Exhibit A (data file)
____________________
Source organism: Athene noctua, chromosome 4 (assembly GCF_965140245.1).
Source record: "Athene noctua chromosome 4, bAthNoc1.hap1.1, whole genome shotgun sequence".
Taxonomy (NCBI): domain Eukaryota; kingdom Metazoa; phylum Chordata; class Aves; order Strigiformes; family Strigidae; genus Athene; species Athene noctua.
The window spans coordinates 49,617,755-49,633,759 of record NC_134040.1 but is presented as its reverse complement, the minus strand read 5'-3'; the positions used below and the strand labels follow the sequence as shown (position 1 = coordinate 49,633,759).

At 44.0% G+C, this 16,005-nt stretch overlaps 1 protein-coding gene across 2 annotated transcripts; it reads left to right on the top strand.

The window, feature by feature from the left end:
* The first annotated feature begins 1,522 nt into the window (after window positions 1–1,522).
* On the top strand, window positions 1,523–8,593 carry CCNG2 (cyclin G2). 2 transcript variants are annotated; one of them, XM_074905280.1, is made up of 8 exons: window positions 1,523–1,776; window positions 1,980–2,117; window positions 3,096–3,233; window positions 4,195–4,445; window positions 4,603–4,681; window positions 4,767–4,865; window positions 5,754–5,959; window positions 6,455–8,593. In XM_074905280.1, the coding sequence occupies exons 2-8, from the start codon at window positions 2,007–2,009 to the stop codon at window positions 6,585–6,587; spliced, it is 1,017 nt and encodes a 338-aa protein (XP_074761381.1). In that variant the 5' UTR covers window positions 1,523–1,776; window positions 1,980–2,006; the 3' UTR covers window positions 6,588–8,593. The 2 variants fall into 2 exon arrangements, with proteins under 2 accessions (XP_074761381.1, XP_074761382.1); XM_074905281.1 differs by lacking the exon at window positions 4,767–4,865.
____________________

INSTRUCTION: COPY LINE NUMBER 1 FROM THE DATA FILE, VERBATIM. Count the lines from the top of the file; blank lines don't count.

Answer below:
Source organism: Athene noctua, chromosome 4 (assembly GCF_965140245.1).